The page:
When you step back from the negotiating process a little, you are giving your teen  the room to think about why you are wanting them to do more homework on particular subjects.  This gives them time and space to face their own fears and concerns about failing that they have perhaps buried, without the pressure of defending their perceived right to keep everything as it is.  Let them know that you are still negotiating, but that you are letting them have time to think. Your teen will appreciate your calmness and persistence, and at some point walk towards you and begin to negotiate. To stay persistent, remind yourself why homework is important.

When they do walk towards you again…..Keep negotiation times as brief as you can, and be prepared to negotiate over time, which also gives your the time to think things through before you agree to a deal. Take your time, especially when your child is an excellent and ruthless negotiator. I suggest you confer with a more skilled negotiator in between negotiations to make sure you are getting teh clearest and most useful deal you can, and that all loopholes are closed.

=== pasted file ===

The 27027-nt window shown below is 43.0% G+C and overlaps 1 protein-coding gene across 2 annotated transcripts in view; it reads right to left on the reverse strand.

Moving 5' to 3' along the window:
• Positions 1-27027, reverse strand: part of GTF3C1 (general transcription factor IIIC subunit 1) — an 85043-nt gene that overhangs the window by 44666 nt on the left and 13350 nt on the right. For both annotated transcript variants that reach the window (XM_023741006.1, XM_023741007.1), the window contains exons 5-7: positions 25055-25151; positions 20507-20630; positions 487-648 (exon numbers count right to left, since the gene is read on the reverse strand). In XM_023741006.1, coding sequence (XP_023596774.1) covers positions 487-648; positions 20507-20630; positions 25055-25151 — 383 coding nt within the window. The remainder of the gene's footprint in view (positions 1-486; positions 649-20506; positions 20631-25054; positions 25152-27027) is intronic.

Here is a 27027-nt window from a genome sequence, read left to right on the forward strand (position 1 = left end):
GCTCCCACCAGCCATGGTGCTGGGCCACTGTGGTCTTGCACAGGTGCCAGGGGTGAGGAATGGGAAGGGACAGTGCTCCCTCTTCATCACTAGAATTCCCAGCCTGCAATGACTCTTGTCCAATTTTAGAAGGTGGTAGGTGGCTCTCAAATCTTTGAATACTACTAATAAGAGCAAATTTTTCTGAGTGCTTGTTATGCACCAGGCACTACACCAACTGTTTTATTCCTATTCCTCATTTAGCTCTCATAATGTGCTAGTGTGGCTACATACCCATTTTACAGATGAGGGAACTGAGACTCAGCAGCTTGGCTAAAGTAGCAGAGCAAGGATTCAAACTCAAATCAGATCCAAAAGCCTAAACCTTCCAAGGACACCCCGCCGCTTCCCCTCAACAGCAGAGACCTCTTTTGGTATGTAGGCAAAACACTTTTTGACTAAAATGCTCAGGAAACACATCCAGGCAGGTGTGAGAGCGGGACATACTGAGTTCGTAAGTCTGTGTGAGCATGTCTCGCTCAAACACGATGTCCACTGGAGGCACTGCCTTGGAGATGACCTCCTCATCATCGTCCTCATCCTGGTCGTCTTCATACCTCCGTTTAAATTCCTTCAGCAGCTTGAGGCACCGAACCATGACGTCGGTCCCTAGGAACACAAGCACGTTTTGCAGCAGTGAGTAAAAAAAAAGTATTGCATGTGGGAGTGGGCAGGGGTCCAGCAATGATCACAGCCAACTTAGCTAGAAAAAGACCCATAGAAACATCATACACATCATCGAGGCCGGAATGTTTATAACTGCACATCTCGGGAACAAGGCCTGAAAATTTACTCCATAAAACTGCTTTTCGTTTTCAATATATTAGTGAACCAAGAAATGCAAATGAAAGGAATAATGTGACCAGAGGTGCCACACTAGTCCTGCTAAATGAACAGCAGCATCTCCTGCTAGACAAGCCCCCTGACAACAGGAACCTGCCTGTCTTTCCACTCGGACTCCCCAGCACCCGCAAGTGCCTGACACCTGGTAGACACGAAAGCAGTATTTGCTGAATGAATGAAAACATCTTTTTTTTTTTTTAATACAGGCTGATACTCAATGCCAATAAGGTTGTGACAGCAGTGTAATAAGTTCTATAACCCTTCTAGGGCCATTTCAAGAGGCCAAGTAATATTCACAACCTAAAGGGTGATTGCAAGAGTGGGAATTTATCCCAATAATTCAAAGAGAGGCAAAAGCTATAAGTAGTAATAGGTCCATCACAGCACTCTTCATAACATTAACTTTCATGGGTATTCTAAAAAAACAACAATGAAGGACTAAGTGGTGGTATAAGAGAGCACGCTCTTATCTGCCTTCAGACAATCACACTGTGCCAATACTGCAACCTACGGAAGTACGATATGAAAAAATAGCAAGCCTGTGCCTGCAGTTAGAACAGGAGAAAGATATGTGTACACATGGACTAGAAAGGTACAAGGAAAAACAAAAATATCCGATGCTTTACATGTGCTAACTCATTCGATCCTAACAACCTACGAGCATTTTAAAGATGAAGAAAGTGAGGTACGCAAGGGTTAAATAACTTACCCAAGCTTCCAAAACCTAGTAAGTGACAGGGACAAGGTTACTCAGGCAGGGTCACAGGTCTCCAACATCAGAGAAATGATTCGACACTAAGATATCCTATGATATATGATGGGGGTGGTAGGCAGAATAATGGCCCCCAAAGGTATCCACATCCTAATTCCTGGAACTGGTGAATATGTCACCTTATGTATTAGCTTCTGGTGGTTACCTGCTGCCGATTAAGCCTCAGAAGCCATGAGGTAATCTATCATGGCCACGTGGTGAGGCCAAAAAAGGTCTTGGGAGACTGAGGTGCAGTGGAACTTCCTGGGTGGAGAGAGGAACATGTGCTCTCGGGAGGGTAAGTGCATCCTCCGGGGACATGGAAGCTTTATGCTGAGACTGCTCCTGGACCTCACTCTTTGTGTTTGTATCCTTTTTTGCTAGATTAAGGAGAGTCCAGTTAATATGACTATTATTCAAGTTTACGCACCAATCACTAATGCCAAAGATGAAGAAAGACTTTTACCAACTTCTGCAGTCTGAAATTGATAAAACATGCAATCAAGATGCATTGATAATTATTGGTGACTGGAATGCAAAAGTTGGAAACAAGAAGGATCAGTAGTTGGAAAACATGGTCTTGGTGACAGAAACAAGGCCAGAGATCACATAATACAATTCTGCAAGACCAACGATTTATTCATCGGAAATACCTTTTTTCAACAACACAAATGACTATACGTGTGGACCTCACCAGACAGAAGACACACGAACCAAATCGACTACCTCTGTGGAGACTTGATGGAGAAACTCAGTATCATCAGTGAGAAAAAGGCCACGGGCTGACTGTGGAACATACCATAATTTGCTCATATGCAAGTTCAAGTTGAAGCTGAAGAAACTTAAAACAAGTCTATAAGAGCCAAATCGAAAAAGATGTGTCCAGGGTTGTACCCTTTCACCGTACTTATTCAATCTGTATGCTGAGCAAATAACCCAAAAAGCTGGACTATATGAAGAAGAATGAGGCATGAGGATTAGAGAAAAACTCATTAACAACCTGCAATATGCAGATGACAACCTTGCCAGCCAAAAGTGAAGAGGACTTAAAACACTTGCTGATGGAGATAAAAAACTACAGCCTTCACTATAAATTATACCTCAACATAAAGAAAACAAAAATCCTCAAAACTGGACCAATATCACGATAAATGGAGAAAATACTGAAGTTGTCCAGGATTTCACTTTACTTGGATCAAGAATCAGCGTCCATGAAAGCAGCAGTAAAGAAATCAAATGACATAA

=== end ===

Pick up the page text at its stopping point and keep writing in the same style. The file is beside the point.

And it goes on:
What do they really really want? Think carefully about ways more homework can be an inviting prospect for your teen. A good sales person doesn’t pressure, she invites. So make the deal you are offering your teen at least one of the following:- worth their while, interesting, or enjoyable. This approach works particularly brilliantly with stubborn children and teens who want to stay in control, but I tend to use it with all students whatever their age, because it gains their permission to  do homework they mightn’t want to do, but that they know they should be doing in a respectful and gentle way. Here are some more ideas on negotiating with respect.

Offer something they want when they are particularly reluctant to work with you. It is perfectly okay to involve pocket money, extra computer time, use of the car, and anything that your teen particularly wants and you don’t mind giving, as part of the negotiation process.

Start small. Don’t offer too much of anything. Allow some room for your child to negotiate up.
Remember – no coercion. Always get permission. When a student says ‘no’ at any point, my first response is to say ‘okay’ and my next is to ask with great interest, ‘why is that?’ Then I listen very closely to understand. When I have listened well and thoroughly understood any concerns, we can always begin finding possible solutions that work for us both.

 

I like to share my coaching ideas with as many people as possible so hello fellow Twitter user! Don’t forget to Tweet this post if you like it, or follow me on Twitter if you find me interesting. Keep spreading my ideas and share this post and the excellyourchild.com website with other like-minded families so they too can develop the skills to create exceptional students in their families.

Warmly,

Anne